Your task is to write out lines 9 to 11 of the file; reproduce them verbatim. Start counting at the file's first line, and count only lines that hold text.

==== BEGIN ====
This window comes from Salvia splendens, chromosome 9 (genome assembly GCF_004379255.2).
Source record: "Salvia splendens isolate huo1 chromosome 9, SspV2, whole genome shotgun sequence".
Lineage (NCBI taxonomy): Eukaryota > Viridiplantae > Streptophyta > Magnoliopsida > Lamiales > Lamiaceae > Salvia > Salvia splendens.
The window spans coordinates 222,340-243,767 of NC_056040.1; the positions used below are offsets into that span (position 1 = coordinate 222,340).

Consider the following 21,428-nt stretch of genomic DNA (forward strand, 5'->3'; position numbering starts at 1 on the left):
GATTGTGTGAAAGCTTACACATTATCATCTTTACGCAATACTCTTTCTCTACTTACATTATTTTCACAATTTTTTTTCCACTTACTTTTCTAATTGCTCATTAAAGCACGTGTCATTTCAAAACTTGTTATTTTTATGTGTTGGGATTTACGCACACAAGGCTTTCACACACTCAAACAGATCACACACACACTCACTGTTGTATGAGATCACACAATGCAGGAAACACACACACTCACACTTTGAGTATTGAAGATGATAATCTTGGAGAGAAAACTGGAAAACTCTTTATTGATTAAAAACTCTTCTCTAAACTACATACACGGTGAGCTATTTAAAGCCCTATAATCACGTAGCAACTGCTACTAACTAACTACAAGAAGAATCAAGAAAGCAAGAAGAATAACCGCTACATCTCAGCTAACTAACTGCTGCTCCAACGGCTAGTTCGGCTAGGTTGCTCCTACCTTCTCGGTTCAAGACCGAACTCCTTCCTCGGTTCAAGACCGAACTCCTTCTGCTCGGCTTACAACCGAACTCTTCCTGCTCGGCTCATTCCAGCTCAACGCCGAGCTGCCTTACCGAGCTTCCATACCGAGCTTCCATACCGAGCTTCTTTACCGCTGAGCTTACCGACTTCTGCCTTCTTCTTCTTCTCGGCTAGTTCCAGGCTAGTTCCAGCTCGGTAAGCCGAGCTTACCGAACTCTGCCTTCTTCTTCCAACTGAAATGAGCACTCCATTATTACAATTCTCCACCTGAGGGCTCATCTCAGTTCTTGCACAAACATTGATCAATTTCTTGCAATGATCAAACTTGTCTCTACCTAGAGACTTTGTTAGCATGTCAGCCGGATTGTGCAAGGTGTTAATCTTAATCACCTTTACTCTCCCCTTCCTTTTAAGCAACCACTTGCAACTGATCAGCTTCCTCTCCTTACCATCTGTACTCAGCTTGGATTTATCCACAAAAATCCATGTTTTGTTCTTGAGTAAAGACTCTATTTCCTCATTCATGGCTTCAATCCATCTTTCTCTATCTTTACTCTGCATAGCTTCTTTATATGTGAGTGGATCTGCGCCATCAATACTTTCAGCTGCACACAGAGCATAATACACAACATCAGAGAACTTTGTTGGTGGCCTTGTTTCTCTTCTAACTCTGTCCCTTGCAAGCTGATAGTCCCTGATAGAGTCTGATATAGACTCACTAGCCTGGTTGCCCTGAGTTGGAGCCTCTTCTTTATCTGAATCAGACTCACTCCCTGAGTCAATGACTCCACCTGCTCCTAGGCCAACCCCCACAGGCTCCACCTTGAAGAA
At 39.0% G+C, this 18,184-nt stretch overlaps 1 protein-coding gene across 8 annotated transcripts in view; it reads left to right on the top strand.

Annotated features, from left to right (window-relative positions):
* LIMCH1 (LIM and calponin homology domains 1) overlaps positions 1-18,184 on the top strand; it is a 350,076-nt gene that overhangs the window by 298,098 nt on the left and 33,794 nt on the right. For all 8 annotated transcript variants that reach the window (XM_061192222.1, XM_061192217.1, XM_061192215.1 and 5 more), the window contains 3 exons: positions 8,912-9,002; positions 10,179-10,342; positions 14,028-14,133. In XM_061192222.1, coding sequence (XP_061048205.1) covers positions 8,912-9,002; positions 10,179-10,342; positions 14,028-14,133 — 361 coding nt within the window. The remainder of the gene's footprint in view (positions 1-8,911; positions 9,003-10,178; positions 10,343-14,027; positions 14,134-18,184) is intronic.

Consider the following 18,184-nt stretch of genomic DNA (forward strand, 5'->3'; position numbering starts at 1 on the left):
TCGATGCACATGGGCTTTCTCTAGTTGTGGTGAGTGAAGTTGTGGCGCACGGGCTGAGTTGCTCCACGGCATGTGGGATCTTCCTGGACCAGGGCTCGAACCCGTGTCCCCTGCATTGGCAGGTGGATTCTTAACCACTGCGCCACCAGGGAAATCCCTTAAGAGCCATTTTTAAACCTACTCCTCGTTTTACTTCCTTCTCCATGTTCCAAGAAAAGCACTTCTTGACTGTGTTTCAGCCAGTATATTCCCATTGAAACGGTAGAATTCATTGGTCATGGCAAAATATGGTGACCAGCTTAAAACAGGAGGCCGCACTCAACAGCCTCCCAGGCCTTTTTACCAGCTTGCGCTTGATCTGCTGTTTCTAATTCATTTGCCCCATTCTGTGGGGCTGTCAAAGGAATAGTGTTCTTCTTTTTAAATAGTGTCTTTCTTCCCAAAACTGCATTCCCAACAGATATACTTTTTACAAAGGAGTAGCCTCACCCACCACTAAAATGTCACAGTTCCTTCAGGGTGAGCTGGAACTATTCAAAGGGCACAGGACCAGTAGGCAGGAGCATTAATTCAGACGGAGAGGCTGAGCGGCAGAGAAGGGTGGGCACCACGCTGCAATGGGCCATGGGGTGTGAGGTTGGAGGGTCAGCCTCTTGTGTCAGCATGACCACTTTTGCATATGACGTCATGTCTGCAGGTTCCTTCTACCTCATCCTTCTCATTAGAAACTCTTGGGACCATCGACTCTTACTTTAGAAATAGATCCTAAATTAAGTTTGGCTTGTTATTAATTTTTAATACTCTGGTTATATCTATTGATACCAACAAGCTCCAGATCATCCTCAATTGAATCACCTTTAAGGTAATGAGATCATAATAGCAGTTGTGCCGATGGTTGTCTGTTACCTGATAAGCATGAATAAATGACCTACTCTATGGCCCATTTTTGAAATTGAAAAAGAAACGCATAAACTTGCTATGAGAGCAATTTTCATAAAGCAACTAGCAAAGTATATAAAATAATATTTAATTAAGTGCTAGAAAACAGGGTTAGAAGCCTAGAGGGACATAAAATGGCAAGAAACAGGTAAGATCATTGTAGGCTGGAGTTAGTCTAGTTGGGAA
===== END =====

* LIMCH1 (LIM and calponin homology domains 1) overlaps positions 1-18,184 on the top strand; it is a 350,076-nt gene that overhangs the window by 298,098 nt on the left and 33,794 nt on the right. For all 8 annotated transcript variants that reach the window (XM_061192222.1, XM_061192217.1, XM_061192215.1 and 5 more), the window contains 3 exons: positions 8,912-9,002; positions 10,179-10,342; positions 14,028-14,133. In XM_061192222.1, coding sequence (XP_061048205.1) covers positions 8,912-9,002; positions 10,179-10,342; positions 14,028-14,133 — 361 coding nt within the window. The remainder of the gene's footprint in view (positions 1-8,911; positions 9,003-10,178; positions 10,343-14,027; positions 14,134-18,184) is intronic.

Consider the following 18,184-nt stretch of genomic DNA (forward strand, 5'->3'; position numbering starts at 1 on the left):
TCGATGCACATGGGCTTTCTCTAGTTGTGGTGAGTGAAGTTGTGGCGCACGGGCTGAGTTGCTCCACGGCATGTGGGATCTTCCTGGACCAGGGCTCGAACCCGTGTCCCCTGCATTGGCAGGTGGATTCTTAACCACTGCGCCACCAGGGAAATCCCTTAAGAGCCATTTTTAAACCTACTCCTCGTTTTACTTCCTTCTCCATGTTCCAAGAAAAGCACTTCTTGACTGTGTTTCAGCCAGTATATTCCCATTGAAACGGTAGAATTCATTGGTCATGGCAAAATATGGTGACCAGCTTAAAACAGGAGGCCGCACTCAACAGCCTCCCAGGCCTTTTTACCAGCTTGCGCTTGATCTGCTGTTTCTAATTCATTTGCCCCATTCTGTGGGGCTGTCAAAGGAATAGTGTTCTTCTTTTTAAATAGTGTCTTTCTTCCCAAAACTGCATTCCCAACAGATATACTTTTTACAAAGGAGTAGCCTCACCCACCACTAAAATGTCACAGTTCCTTCAGGGTGAGCTGGAACTATTCAAAGGGCACAGGACCAGTAGGCAGGAGCATTAATTCAGACGGAGAGGCTGAGCGGCAGAGAAGGGTGGGCACCACGCTGCAATGGGCCATGGGGTGTGAGGTTGGAGGGTCAGCCTCTTGTGTCAGCATGACCACTTTTGCATATGACGTCATGTCTGCAGGTTCCTTCTACCTCATCCTTCTCATTAGAAACTCTTGGGACCATCGACTCTTACTTTAGAAATAGATCCTAAATTAAGTTTGGCTTGTTATTAATTTTTAATACTCTGGTTATATCTATTGATACCAACAAGCTCCAGATCATCCTCAATTGAATCACCTTTAAGGTAATGAGATCATAATAGCAGTTGTGCCGATGGTTGTCTGTTACCTGATAAGCATGAATAAATGACCTACTCTATGGCCCATTTTTGAAATTGAAAAAGAAACGCATAAACTTGCTATGAGAGCAATTTTCATAAAGCAACTAGCAAAGTATATAAAATAATATTTAATTAAGTGCTAGAAAACAGGGTTAGAAGCCTAGAGGGACATAAAATGGCAAGAAACAGGTAAGATCATTGTAGGCTGGAGTTAGTCTAGTTGGGAA